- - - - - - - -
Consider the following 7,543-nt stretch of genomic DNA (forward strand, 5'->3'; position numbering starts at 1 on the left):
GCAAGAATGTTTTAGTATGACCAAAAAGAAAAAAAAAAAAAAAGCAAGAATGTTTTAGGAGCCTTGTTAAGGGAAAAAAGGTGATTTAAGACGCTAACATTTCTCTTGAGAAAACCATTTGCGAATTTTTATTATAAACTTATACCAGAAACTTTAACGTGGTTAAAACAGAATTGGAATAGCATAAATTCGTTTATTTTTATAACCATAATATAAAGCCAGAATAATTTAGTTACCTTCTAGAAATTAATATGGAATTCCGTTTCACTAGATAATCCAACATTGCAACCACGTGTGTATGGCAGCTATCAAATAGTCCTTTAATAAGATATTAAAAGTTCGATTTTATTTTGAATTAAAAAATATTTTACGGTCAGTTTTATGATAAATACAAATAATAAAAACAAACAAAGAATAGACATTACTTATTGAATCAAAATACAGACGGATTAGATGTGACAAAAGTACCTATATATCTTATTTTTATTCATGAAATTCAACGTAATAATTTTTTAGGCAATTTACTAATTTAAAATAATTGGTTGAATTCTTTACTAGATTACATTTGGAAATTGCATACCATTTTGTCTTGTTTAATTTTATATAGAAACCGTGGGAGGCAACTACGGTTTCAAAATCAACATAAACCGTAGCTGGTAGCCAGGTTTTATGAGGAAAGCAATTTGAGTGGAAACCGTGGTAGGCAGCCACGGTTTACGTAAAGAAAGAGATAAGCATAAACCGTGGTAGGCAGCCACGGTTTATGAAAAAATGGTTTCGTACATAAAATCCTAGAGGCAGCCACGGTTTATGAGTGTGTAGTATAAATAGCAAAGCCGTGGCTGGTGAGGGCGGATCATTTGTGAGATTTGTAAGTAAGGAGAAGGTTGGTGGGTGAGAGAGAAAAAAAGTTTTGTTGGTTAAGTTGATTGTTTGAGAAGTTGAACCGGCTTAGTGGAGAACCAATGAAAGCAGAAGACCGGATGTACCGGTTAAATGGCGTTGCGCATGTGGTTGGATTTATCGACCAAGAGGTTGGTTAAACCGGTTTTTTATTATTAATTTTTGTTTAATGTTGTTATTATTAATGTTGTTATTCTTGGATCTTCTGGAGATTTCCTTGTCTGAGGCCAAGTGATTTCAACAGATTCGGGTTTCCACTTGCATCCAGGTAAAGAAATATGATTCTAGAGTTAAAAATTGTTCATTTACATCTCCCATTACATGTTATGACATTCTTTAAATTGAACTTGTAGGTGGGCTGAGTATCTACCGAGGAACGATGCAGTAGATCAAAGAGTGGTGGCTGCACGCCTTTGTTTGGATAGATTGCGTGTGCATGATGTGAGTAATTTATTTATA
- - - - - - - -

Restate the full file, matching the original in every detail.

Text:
Consider the following 7,543-nt stretch of genomic DNA (forward strand, 5'->3'; position numbering starts at 1 on the left):
GCAAGAATGTTTTAGTATGACCAAAAAGAAAAAAAAAAAAAAAGCAAGAATGTTTTAGGAGCCTTGTTAAGGGAAAAAAGGTGATTTAAGACGCTAACATTTCTCTTGAGAAAACCATTTGCGAATTTTTATTATAAACTTATACCAGAAACTTTAACGTGGTTAAAACAGAATTGGAATAGCATAAATTCGTTTATTTTTATAACCATAATATAAAGCCAGAATAATTTAGTTACCTTCTAGAAATTAATATGGAATTCCGTTTCACTAGATAATCCAACATTGCAACCACGTGTGTATGGCAGCTATCAAATAGTCCTTTAATAAGATATTAAAAGTTCGATTTTATTTTGAATTAAAAAATATTTTACGGTCAGTTTTATGATAAATACAAATAATAAAAACAAACAAAGAATAGACATTACTTATTGAATCAAAATACAGACGGATTAGATGTGACAAAAGTACCTATATATCTTATTTTTATTCATGAAATTCAACGTAATAATTTTTTAGGCAATTTACTAATTTAAAATAATTGGTTGAATTCTTTACTAGATTACATTTGGAAATTGCATACCATTTTGTCTTGTTTAATTTTATATAGAAACCGTGGGAGGCAACTACGGTTTCAAAATCAACATAAACCGTAGCTGGTAGCCAGGTTTTATGAGGAAAGCAATTTGAGTGGAAACCGTGGTAGGCAGCCACGGTTTACGTAAAGAAAGAGATAAGCATAAACCGTGGTAGGCAGCCACGGTTTATGAAAAAATGGTTTCGTACATAAAATCCTAGAGGCAGCCACGGTTTATGAGTGTGTAGTATAAATAGCAAAGCCGTGGCTGGTGAGGGCGGATCATTTGTGAGATTTGTAAGTAAGGAGAAGGTTGGTGGGTGAGAGAGAAAAAAAGTTTTGTTGGTTAAGTTGATTGTTTGAGAAGTTGAACCGGCTTAGTGGAGAACCAATGAAAGCAGAAGACCGGATGTACCGGTTAAATGGCGTTGCGCATGTGGTTGGATTTATCGACCAAGAGGTTGGTTAAACCGGTTTTTTATTATTAATTTTTGTTTAATGTTGTTATTATTAATGTTGTTATTCTTGGATCTTCTGGAGATTTCCTTGTCTGAGGCCAAGTGATTTCAACAGATTCGGGTTTCCACTTGCATCCAGGTAAAGAAATATGATTCTAGAGTTAAAAATTGTTCATTTACATCTCCCATTACATGTTATGACATTCTTTAAATTGAACTTGTAGGTGGGCTGAGTATCTACCGAGGAACGATGCAGTAGATCAAAGAGTGGTGGCTGCACGCCTTTGTTTGGATAGATTGCGTGTGCATGATGTGAGTAATTTATTTATA